Corporate Profits. Corporate profits declined for a few quarters as a share of GDP, leading many to posit that we were rapidly approaching a recession. This was accompanied by doubts that firms would be able to pass on their rising costs to consumers. In that context, the corporate profit-to-GDP in Q2 2022 was something of a surprise, rising as it did to 12.2%.

We regard this measure as a leading indicator for layoffs: corporate profit margins tend to decline toward the end of a business cycle. Once margin compression becomes too painful, companies begin to lay off workers. Although Q4 2021 and Q1 2022 saw a sharp decline in margins, indicating that layoffs could be on the horizon, the uptick in margins for Q2 implies a temporary forestalling of potential layoffs. The relatively strong profits may leave corporations flush enough to continue hiring people in the current quarter (Q3), despite the fall-off in productivity. The longer-term narrative remains uncertain, adding to the overall volatility.

Current Imbalances Among Households

Savings. At the start of the pandemic, households stayed home, dramatically cutting back their consumption. Stimulus spending was also initially largely hoarded rather than spent. These two forces led to unprecedented savings rates by mid-2020.

One indicator of the breadth of savings is the increase in checking account balances. Checking and cash holdings are an indicator of liquidity, which, for households above a certain threshold, will not increase significantly with more wealth. Instead, checking and cash balances are most likely to increase for people with sub-optimal levels of liquidity.

High checkable balances persist and present a formidable obstacle to the FOMC’s goals of suppressing spending.

Spending Composition. Consumers shifted their spending from services to goods at the start of the pandemic, resulting in a spending shift of nearly $1.5 trillion away from services. As a share of total consumption, services remain well below prepandemic norms at 65.3% (compared with 69.0% in Q4 2019).

Forecasting consumers’ future mix of goods and services is extremely difficult at this point. Goods consumption has settled in close to its peak. After spending months at those elevated shares, it’s not clear how quickly—and to what long-term trend—goods consumption will migrate.

The shift toward services appears to be taking place, but services tend to be a relatively slow-moving series—they tend to be linked to habits or contracts, which are harder to restart (e.g., gym memberships, daily lunch at work). This could mean that the rebalancing could take a substantial amount of time.

Labor Market and Consumer Asynchrony. There’s an unusual asynchrony building between the labor market and consumers.

Normally, there is some correlation between unemployment and consumer sentiment. As unemployment falls (LHS, inverted axis), consumers feel better, and sentiment improves. Consumer sentiment tends to plateau a bit before unemployment, but at no other time since record-keeping began, has consumer sentiment diverged this dramatically from unemployment. Whether this foreshadows an uptick in unemployment, or something else altogether, is so far unclear.

Going Forward

We expect a recession in 2023. Although it is impossible to know with certainty what it will look like, we have some clues from history and the current economic situation.

Given the inflation-based nature of the recession and the continued strength of the FOMC response, we feel the recession is more likely to be somewhat sharper in its decline, and more likely to rebound quickly, than the more recent recessions in 2001 and 2008. We worry that the FOMC could raise rates too high as it seeks to reassure economic participants, creating a sharp downturn.

Given the number of economic parameters that are still out of line with pre-pandemic norms, and the uncertain nature of their longer-run equilibrium levels, we expect an “echo boom”—a fainter version of the original shocks—as economic variables adjust in a way that’s reflective of, yet less pronounced than, the midpandemic swings.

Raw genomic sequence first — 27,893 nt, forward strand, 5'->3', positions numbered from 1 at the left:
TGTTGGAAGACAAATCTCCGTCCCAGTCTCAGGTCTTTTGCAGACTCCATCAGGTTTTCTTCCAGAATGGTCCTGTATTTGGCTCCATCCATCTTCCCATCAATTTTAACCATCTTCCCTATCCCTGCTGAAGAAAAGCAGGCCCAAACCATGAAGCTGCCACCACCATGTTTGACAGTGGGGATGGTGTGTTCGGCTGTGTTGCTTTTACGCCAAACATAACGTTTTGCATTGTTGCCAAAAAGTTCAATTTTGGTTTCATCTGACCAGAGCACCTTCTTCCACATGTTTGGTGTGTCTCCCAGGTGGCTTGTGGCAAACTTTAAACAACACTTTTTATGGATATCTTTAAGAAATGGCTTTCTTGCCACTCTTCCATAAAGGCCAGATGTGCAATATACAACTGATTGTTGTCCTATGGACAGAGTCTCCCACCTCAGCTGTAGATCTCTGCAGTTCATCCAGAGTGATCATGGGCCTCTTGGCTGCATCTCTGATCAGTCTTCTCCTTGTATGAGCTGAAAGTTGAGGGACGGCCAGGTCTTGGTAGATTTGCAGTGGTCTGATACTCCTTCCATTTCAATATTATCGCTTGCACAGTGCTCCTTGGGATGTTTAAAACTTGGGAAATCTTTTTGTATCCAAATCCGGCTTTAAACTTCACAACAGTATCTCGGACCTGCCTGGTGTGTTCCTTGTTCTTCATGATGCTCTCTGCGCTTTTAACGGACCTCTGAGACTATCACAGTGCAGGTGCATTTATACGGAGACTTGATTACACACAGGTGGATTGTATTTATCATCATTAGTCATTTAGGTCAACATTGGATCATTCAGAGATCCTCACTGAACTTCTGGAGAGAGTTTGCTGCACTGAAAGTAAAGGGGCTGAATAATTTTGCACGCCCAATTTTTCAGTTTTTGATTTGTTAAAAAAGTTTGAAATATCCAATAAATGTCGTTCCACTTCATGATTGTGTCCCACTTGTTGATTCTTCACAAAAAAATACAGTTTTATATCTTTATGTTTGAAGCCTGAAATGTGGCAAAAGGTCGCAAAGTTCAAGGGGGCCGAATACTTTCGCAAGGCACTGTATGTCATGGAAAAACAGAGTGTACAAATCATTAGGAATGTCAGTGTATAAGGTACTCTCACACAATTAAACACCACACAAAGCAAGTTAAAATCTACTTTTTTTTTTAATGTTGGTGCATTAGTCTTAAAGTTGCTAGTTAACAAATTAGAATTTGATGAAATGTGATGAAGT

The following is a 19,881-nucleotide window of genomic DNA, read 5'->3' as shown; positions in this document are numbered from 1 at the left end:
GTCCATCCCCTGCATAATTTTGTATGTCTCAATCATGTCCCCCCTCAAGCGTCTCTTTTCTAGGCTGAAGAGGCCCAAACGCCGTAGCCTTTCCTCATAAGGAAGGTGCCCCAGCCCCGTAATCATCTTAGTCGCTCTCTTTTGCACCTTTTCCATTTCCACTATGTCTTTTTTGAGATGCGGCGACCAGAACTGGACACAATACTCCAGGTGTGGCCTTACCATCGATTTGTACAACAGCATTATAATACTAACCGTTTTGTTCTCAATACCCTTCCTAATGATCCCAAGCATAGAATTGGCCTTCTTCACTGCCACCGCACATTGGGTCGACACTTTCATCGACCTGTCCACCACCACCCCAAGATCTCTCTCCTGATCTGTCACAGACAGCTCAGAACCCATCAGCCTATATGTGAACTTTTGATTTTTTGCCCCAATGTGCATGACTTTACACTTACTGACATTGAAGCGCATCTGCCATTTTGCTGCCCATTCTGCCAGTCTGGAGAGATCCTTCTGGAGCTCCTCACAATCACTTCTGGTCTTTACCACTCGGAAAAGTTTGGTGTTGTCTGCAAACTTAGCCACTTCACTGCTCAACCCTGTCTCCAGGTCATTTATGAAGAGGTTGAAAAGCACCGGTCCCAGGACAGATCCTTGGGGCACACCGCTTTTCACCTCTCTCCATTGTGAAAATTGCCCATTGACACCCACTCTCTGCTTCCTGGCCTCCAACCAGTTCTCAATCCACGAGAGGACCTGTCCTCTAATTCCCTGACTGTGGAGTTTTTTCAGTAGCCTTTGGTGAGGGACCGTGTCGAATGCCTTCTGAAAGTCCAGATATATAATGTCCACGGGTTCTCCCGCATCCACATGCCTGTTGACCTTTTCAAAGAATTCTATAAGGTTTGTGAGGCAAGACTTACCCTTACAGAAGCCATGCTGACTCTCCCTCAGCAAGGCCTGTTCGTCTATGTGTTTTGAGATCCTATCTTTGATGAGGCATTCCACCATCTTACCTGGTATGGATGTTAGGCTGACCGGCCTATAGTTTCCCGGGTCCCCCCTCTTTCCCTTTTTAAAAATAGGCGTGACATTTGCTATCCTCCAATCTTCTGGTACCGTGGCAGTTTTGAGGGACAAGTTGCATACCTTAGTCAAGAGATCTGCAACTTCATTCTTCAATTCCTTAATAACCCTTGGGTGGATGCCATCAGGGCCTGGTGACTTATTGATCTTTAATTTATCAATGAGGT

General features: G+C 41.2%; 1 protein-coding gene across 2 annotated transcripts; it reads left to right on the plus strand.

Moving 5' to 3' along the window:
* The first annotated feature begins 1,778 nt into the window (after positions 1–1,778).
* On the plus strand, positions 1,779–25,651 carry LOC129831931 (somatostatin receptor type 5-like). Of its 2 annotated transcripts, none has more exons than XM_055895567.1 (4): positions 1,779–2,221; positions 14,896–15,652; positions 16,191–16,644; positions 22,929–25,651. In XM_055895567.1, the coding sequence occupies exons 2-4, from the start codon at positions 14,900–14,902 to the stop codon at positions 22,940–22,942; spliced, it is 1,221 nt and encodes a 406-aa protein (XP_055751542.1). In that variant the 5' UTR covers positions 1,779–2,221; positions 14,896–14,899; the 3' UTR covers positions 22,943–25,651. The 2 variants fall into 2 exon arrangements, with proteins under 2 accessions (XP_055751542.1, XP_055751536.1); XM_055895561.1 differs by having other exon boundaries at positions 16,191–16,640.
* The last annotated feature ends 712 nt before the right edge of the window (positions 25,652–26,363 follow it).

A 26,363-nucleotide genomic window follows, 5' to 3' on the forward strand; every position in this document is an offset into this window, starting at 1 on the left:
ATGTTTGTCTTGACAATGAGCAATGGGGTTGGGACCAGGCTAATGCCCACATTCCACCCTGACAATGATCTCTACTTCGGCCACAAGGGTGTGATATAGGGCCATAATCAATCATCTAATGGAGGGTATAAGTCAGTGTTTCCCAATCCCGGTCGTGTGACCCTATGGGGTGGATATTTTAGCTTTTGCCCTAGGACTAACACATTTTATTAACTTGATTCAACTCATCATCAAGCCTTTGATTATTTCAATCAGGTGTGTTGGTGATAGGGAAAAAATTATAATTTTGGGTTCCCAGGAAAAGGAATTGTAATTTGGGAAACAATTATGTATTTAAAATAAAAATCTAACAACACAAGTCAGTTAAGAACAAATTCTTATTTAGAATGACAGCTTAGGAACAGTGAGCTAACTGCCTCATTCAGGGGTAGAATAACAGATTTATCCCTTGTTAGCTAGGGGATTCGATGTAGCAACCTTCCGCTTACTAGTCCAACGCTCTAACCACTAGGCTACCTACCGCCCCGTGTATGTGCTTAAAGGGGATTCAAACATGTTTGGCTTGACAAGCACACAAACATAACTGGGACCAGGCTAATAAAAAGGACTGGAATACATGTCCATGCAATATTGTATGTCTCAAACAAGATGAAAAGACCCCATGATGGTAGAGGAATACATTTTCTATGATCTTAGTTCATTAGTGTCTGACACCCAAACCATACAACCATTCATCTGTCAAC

In short, we see the most likely path for a recession to be an economy with continued volatility that continues to fishtail its way toward an eventual new equilibrium. This could include events not anticipated by the markets, principally a sharp deceleration in prices up to and including deflation.

There was a series of recessions in the 1970s, but as inflation was only finally brought under control in the final 1981 recession, we focus on that one.
2 At the point where the economy has attained 105% of its pre-recession GDP.
3 The steeper drop and recovery pattern was also the case in 1949 when the Fed did not have monetary policy at its fingertips as it does now. Instead, there was a more organic collapse of economic growth as hoarded savings were spent out after WWII.

Read More

This material is intended solely for Institutional Investors, Qualified Investors and Professional Investors. This analysis is not intended for distribution with Retail Investors.
This document has been prepared by MetLife Investment Management (“MIM”) solely for informational purposes and does not constitute a recommendation regarding any investments or the provision of any investment advice, or constitute or form part of any advertisement of, offer for sale or subscription of, solicitation or invitation of any offer or recommendation to purchase or subscribe for any securities or investment advisory services. The views expressed herein are solely those of MIM and do not necessarily reflect, nor are they necessarily consistent with, the views held by, or the forecasts utilized by, the entities within the MetLife enterprise that provide insurance products, annuities and employee benefit programs. The information and opinions presented or contained in this document are provided as of the date it was written. It should be understood that subsequent developments may materially affect the information contained in this document, which none of MIM, its affiliates, advisors or representatives are under an obligation to update, revise or affirm. It is not MIM’s intention to provide, and you may not rely on this document as providing, a recommendation with respect to any particular investment strategy or investment. Affiliates of MIM may perform services for, solicit business from, hold long or short positions in, or otherwise be interested in the investments (including derivatives) of any company mentioned herein. This document may contain forward-looking statements, as well as predictions, projections and forecasts of the economy or economic trends of the markets, which are not necessarily indicative of the future. Any or all forward-looking statements, as well as those included in any other material discussed at the presentation, may turn out to be wrong.